The action then turns to the set and the actual filming of the show. It was interesting how most of the episodes are shot without a dress rehearsal, as much of the other pre-filming routines take longer than expected, and the time is taken from any reserved for a dress rehearsal. The process of the actual filming is interesting as well, as the producer and director relate how they often have to run through a scene several times, and by the time the final scene comes along and is filmed correctly the comedic aspect has been lost, so they will have to edit together a laugh from a previous take with the film from a later. On the opposite side, sometimes a laugh will go on too long for the show, and the editors will have to edit a shorter laugh from a later take with the first scene. For anyone interested in the "behind the scenes" material on shows, this certainly doesn't disappoint.

Coupling: The Complete Fourth Season
Other supplemental material include about eight minutes of deleted scenes, which don't add much and are clear as to why they were cut. In some instances, it is clear that the deleted scene was reworked into something that did make the final cut. There is approximately the same length of clips as there are outtakes, although some of the scenes appear in both sections. These are mostly your standard forgotten lines, flubs, and other various and sundry mistakes. I'm a sucker for bloopers, and most of these are pretty funny.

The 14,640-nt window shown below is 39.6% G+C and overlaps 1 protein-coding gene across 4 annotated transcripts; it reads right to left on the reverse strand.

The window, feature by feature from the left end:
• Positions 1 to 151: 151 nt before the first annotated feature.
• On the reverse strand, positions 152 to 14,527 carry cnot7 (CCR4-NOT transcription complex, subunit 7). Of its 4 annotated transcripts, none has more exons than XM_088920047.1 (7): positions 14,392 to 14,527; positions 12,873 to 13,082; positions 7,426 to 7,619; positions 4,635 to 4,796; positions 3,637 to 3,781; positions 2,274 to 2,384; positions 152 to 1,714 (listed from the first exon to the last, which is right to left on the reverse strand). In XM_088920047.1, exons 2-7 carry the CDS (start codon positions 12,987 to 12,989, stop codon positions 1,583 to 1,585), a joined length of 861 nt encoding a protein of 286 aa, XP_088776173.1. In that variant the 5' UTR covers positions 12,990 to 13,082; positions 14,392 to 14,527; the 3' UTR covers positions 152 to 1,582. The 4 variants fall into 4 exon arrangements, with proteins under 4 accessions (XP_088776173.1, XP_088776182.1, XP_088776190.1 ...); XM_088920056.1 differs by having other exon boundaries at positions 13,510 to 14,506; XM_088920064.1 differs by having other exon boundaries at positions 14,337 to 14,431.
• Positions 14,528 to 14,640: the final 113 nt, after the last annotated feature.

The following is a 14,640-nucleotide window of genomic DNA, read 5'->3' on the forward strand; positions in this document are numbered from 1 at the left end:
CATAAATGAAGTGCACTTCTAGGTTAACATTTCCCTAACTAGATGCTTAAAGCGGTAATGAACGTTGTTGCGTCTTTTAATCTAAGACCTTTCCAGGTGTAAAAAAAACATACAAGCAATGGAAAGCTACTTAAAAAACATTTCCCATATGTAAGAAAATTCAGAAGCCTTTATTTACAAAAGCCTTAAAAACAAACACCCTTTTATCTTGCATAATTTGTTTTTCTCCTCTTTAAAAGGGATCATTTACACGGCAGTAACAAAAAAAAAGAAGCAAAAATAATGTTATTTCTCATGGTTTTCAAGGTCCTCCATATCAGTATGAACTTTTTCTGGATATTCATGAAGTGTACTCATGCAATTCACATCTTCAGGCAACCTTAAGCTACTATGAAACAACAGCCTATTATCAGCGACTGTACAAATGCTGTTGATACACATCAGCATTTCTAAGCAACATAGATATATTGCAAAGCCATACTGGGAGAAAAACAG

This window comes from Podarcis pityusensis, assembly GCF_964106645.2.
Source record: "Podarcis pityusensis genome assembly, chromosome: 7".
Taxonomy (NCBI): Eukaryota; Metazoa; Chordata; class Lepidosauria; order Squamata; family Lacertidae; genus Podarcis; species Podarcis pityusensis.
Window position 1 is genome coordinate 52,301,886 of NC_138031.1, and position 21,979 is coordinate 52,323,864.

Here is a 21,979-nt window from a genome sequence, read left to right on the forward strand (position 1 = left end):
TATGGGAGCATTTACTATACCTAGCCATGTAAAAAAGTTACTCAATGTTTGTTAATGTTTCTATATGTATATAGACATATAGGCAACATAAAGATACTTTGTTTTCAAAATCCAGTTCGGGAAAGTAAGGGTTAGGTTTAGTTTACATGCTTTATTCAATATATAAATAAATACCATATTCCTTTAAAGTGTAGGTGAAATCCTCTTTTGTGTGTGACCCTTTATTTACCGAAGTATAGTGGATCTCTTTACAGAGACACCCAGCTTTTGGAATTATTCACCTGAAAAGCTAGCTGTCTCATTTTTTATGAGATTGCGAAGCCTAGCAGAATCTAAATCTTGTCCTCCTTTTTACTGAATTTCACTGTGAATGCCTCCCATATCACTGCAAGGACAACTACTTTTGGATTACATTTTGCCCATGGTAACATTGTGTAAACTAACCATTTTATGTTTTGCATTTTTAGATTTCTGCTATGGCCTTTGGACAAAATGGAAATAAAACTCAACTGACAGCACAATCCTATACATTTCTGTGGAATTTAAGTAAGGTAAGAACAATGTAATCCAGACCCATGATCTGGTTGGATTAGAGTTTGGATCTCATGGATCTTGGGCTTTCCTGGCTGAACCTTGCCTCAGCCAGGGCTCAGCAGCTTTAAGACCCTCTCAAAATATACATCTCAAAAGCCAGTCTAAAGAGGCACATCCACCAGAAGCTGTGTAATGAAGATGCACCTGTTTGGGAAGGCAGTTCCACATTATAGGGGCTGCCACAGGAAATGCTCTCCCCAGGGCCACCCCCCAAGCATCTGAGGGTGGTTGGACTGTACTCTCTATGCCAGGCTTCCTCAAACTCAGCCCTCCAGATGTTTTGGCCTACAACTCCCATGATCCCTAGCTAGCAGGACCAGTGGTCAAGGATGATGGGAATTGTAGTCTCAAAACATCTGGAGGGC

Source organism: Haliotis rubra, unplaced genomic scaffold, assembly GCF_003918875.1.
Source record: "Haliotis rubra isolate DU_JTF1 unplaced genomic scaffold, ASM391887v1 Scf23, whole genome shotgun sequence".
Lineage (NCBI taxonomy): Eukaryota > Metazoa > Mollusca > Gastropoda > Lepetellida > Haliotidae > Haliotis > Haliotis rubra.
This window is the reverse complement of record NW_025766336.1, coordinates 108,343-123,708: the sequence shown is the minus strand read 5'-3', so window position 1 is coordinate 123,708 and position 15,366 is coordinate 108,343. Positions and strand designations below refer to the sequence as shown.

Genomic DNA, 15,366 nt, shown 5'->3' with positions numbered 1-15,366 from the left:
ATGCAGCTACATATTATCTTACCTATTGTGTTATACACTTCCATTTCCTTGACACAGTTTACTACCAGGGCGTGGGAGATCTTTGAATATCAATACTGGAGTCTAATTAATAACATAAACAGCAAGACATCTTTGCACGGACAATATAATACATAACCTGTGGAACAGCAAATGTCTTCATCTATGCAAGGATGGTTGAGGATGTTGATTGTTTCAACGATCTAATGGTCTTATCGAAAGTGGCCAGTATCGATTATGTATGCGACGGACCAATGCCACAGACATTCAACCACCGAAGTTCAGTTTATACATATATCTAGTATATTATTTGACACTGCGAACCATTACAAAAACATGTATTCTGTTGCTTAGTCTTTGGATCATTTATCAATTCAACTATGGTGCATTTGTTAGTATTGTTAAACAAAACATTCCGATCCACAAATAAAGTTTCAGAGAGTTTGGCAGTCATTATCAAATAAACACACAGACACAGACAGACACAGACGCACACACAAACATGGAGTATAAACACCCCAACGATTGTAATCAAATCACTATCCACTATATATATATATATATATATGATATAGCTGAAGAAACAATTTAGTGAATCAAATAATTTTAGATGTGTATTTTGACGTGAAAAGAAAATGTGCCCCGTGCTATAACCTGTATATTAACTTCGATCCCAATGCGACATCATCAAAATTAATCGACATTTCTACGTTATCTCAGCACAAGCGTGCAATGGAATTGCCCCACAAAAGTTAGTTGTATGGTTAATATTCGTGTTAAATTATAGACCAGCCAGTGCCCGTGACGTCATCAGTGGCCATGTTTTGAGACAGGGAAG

The final section in the supplemental material is the cast and crew bios. As opposed to some I have seen, these are much more thorough and complete. They offer not only what an actor's other roles have been, but also include what American audiences may recognize the actor from (for instance, did you know that Gina Bellman, "Jane", actually appeared as an extra in a bar in an episode of the dreadfully awful and thankfully short-lived American adaptation of Coupling?). In addition, it gives a background into not only the actor’s screen roles, but also their personal life as well. Very informative.

Coupling: The Complete Fourth Season
As mentioned, anyone going into this series thinking it is a British Friends will be disappointed it is not, but hopefully will enjoy the series for what it is - an expertly written and acted extremely funny and at time poignant look at relationships through a sexual prism. No, it's not Friends. It doesn't try to be, and the viewers are much better off because of it.